Europe and Africa are on track to have total collapses in petroleum consumption by 2030.  The trend is for Asia-Pacific to have a near total collapse with an 80% decline in consumption by 2030.  North America’s consumption will decline by 57% and South America’s consumption will decline by about 20%.  The former Soviet Union can continue it flat consumption rate trend until 2033 and the Middle East can continue its grow trend in consumption till 2035.

It might seem that the Middle East, Former Soviet Union or maybe South America, would be in the best positions to tolerate the end of the petroleum age, however, I would like to make the case for an alternative surprise candidate: North America.

I make this suggestion based on a comparison I made of the per capita consumption trends for the seven regions.

The US Census Bureau International Database provides population data from 1950, and projected population trends till 2050, for nearly every country in the world, and also provides regional population data for NA, SA, AF, EU and FS.  The population data for ME and AP are buried within a larger region of “Asia” as defined by the census bureau, so I had to calculate the populations from the individual countries to match the BP-defined regions of ME and AP.   

Composite plots of the reported (1965-2009) and predicted (2010-2050) per capita consumption in units of barrels per person year (b/p·y) trends for seven regions are shown in Figure 18.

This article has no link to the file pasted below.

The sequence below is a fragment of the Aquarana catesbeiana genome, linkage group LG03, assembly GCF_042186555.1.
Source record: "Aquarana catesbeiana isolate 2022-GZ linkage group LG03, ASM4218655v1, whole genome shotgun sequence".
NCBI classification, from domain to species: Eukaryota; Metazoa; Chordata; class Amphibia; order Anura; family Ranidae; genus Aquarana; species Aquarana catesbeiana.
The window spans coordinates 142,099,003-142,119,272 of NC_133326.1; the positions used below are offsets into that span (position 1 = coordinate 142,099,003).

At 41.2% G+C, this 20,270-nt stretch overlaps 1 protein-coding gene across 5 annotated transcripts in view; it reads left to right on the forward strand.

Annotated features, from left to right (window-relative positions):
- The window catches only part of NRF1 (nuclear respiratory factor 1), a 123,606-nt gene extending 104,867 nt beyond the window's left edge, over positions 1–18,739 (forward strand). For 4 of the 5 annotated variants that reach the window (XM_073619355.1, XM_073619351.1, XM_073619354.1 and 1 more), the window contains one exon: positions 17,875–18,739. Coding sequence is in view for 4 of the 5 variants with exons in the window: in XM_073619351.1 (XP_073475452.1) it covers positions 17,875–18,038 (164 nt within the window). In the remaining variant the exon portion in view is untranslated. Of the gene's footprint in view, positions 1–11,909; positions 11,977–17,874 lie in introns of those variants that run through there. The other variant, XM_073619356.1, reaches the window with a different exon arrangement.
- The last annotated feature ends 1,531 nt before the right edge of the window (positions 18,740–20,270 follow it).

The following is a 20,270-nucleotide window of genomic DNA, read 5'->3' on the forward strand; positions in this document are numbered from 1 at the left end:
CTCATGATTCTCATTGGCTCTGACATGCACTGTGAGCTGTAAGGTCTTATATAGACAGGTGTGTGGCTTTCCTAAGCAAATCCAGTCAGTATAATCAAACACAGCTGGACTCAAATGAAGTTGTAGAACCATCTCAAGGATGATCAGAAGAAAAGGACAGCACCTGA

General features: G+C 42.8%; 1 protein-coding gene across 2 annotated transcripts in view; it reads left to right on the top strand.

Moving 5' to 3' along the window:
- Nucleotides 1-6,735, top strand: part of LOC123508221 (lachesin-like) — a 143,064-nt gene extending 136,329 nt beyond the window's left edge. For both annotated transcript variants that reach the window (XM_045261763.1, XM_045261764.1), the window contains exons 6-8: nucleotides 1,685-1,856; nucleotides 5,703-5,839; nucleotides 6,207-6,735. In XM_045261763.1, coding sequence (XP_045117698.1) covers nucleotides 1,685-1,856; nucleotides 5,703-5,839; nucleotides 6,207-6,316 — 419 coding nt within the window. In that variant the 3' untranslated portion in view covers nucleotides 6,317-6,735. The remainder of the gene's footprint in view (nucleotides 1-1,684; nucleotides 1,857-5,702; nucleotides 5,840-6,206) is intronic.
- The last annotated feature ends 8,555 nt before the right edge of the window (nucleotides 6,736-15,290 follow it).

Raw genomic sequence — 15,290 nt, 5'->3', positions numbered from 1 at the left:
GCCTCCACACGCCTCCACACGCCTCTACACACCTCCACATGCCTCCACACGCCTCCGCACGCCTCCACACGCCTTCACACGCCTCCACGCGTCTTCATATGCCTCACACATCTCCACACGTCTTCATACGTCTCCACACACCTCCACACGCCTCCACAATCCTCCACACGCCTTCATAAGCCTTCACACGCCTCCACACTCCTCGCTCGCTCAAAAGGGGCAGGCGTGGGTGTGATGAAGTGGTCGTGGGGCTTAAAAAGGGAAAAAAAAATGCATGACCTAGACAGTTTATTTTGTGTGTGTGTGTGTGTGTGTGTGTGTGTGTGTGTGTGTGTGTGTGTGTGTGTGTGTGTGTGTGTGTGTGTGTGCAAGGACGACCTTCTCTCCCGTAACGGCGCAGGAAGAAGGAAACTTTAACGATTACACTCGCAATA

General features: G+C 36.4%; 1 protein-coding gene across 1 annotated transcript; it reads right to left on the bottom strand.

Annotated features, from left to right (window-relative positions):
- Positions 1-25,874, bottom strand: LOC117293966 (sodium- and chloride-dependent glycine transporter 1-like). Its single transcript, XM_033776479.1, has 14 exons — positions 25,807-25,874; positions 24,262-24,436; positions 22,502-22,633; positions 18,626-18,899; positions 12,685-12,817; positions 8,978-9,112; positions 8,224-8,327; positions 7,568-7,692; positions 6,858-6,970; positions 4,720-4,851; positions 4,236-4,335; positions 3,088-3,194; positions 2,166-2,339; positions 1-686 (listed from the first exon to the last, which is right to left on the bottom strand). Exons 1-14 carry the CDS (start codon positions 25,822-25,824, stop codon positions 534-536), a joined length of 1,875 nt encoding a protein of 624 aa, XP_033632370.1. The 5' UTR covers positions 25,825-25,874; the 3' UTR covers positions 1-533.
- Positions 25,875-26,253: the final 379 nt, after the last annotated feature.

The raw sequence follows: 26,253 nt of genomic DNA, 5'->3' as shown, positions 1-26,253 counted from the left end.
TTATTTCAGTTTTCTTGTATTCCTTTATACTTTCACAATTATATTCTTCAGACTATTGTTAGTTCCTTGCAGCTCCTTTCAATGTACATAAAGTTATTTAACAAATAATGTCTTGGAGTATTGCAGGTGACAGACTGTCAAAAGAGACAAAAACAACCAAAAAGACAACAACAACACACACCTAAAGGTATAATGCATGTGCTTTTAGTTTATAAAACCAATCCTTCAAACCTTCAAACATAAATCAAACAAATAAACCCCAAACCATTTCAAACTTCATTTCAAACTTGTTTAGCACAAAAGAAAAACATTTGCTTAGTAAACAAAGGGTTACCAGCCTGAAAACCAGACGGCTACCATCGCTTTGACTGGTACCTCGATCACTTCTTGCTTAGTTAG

(4-23-11: the profile for ME in figure 18 was corrected because the original figure used census bureau population data for ME from 1950-1995 instead of 1965-2010; double check all other regions; corrected narrative to follow)
(5-9-11: the profiles for NA and SA in figure 18 were corrected because I failed to recognize that the aggregated population data of the US census bureau does not include Mexico, rather, Mexico get included in South and Latin America. Last time I checked Mexico is still part of North America. Argggg.... I went back to correct the annual populations for NA to include Mexico and for SA to exclude Mexico. This reduced NA’s and increased SA’s per capita consumption; correct the narrative to follow)
(5-26-11: the profile for EU was corrected because I failed to recognize that the aggregated population data of the US census bureau for EU also included Russia. Russia as part of Europe, what are they doing? Anyway, correct the annual populations for EU to exclude Russia. This reduction in EU’s population causes its per capita consumption to be slightly higher; correct the narrative to follow)

While NA’s per capita consumption has ranged from 20-21 b/p·y since 1981, only three other regions, EU, FS and ME, have broken the 10 b/p·y level. For EU this level of consumption only last from 1971 to 1980, and for FS, it lasted from 1974 to 1991. ME broke the 10 b/p·y barrier in 1997 and has been steadily increasing it per capita consumption to 12 b/p·y. EU has been in a range of 9-10 b/p·y since 1970, and SA has been in the range of 3-4 b/p·y since 1970. AP has steady increased from 1 b/p·y in 1980 to 2.5 in 2008. AF has never been greater than 1.2 b/p·y.